About 20 kilometres west of Revelstoke lies a short stretch of BC Highway 1 with a unique geography.
Running in-between Three Valley Lake and the Monashee Mountains, Three Valley Gap is, quite literally, located between a rock and hard place. In fact, next to the Kicking Horse Canyon, this may be the most technically challenging section of the Trans-Canada Highway, in the entire province. We love technical challenges, but not nearly as much as we love keeping the travelling public safe, which is why we are excited to announce the installation of an innovative pilot rock fall fencing system that will help keep people travelling safely in the Three Valley Gap area.
Geography, intense weather and snow avalanches in the area mean standard rock fall fencing would not survive the avalanche activity that takes place along the corridor. So, the new fencing system will reduce the chance of rocks landing on the highway and withstand potential damage caused by snow loading and avalanche activity, without compromising the effectiveness of the remote avalanche control systems that were installed in the area in 2017. The remote avalanche control system also helps the fencing system by keeping the snow avalanches smaller in size – reducing the snow impact on the fencing. We think it’s a pretty great thing.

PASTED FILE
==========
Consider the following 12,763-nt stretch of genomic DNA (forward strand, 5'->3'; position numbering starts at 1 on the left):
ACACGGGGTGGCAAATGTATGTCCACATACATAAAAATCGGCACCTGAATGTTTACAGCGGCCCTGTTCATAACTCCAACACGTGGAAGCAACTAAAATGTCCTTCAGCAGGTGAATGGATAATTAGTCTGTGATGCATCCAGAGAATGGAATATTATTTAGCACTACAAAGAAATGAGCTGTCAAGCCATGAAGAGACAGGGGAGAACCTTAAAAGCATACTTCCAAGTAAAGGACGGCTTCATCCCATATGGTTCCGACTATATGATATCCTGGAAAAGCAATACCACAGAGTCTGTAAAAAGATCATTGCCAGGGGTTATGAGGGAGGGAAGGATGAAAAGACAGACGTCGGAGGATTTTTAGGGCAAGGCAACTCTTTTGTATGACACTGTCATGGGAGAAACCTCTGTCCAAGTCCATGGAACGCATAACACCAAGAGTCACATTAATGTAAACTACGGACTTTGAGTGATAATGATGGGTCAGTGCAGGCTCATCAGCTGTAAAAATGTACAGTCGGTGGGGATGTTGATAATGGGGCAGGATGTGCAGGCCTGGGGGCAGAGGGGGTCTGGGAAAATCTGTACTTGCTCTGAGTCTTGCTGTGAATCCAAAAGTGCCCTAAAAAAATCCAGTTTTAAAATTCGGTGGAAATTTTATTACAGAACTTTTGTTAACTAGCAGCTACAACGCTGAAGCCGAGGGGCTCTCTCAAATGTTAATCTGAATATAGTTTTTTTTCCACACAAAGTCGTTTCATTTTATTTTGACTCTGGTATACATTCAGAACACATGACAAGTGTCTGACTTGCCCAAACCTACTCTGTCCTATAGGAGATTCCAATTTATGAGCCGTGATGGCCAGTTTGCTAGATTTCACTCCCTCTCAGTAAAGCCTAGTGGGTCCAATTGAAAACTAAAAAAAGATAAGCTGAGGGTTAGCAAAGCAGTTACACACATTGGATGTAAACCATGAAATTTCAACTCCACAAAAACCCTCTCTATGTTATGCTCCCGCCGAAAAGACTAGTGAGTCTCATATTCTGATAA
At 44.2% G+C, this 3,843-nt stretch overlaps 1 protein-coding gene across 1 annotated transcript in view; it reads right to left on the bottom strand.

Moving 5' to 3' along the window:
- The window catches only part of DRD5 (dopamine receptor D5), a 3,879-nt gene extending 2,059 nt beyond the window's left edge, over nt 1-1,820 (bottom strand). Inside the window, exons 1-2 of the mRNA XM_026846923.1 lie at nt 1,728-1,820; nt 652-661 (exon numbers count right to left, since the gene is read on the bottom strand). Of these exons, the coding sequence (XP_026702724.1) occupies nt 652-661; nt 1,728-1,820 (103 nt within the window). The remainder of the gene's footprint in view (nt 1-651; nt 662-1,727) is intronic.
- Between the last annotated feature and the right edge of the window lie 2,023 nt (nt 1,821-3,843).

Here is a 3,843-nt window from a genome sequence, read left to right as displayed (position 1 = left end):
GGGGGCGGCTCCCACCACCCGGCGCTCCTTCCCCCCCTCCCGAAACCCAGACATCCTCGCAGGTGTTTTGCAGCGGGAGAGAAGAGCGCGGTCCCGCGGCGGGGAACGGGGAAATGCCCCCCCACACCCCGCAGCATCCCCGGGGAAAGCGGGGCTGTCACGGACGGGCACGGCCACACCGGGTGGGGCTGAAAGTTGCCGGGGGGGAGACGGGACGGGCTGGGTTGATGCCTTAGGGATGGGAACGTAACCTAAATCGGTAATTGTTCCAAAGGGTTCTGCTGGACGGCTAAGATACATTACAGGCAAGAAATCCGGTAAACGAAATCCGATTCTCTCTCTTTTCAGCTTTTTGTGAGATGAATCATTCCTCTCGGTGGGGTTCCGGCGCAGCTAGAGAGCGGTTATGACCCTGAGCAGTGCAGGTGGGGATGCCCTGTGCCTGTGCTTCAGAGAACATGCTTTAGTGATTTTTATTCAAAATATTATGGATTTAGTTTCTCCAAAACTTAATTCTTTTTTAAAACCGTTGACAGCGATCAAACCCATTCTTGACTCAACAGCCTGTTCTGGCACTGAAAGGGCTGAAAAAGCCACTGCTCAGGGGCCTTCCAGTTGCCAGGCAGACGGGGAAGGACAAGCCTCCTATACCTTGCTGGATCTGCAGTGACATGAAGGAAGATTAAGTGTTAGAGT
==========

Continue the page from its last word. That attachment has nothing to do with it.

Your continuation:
The fence is approximately 122 metres long and consists of 5-metre high steel posts spaced about 10 metres apart. These posts are supported by a network of steel cables that are anchored 6 metres into bedrock. The slope mesh material consists of two layers of high strength steel rockfall control netting which are hung from the cable supports. This innovative fencing was designed by ministry engineers using materials developed and tested in Europe. If the pilot is successful, this type of system will be considered for other rock fall areas at Three Valley Gap.
British Columbia’s mountainous landscape means our highways pass through some challenging terrain, but our Rockfall Program is dedicated to reducing the rockfall hazard for highway travellers. Do you have a question about this, or anything else the ministry does? Let us know in the comments below.
Did you Know?
In the fall of 2018, a 33-metre long retention wall was also installed in the area to address potential large boulder events.